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Trigeminal neuralgia

C K Vasappa MBBS DA FRCA FFPMRCA, S Kapur MBBS MD FRCA FFPMRCA, H Krovvidi MBBS MD FRCA
DOI: http://dx.doi.org/10.1093/bjaed/mkw015 353-356 First published online: 26 April 2016
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Key points

  • Trigeminal neuralgia (TN) is a relatively rare but debilitating facial pain condition.

  • Classical TN occurs without any apparent cause other than possible microvascular compression.

  • TN is a clinical diagnosis, but MRI is helpful to exclude secondary causes.

  • Many patients respond to pharmacological therapy and carbamazepine remains the first-line drug.

  • Microvascular decompression has the best outcome in terms of quality and duration of pain relief.

Trigeminal neuralgia (TN) is a characteristic neuropathic pain involving the trigeminal nerve distribution. The International Association for the Study of Pain (IASP) defines TN as ‘a unilateral painful disorder that is characterised by brief, electric shock like pains, is abrupt in onset and termination, and is limited to the distribution of one or more divisions of the trigeminal nerve’. The annual incidence of TN in the UK is around 26/100 000.1 Worldwide prevalence varies from 10 to 300/100 000. The peak age of onset is between 50 and 60 yr with a male-to-female ratio of 1:2. In this article, we present a review of the pathophysiology, diagnosis, and treatment of TN based on available evidence.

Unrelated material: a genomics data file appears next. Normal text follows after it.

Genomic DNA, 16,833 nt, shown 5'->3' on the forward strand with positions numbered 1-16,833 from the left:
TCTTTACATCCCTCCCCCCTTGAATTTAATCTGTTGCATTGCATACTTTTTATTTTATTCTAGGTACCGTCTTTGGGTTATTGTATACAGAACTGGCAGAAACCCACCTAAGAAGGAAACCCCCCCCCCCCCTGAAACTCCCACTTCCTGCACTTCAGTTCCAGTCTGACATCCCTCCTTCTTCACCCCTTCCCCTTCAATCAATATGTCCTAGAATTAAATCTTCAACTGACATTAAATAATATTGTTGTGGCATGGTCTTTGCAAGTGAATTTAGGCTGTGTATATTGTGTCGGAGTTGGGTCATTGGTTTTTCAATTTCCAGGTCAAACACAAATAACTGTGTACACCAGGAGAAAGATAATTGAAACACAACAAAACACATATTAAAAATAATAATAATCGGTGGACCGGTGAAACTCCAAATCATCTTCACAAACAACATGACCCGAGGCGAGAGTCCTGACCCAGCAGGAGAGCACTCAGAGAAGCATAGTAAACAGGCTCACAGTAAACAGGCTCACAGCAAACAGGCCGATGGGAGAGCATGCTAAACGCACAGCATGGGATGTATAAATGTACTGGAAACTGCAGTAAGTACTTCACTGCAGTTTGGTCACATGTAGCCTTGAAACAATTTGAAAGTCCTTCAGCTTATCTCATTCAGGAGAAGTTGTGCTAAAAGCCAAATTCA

Aetiology and pathophysiology

The exact aetiology and pathophysiology of TN remains to be clearly elucidated. According to the ‘ignition theory’ (the most common hypothesis), TN is the result of abnormalities in the afferent neurones of the trigeminal root or ganglion.1 Any injury to the axons can make them hyperexcitable, leading to this painful neuropathic condition. It has been suggested that central sensitization also plays a role in TN. Some of the risk factors in developing TN are multiple sclerosis (MS), increased age, stroke, hypertension (in women), Charcot–Marie–Tooth disease, and tumours in the region of the trigeminal nerve root.

In the majority of TN cases, the cause is thought to be demyelination of the trigeminal nerve root near its entry into the pons. …

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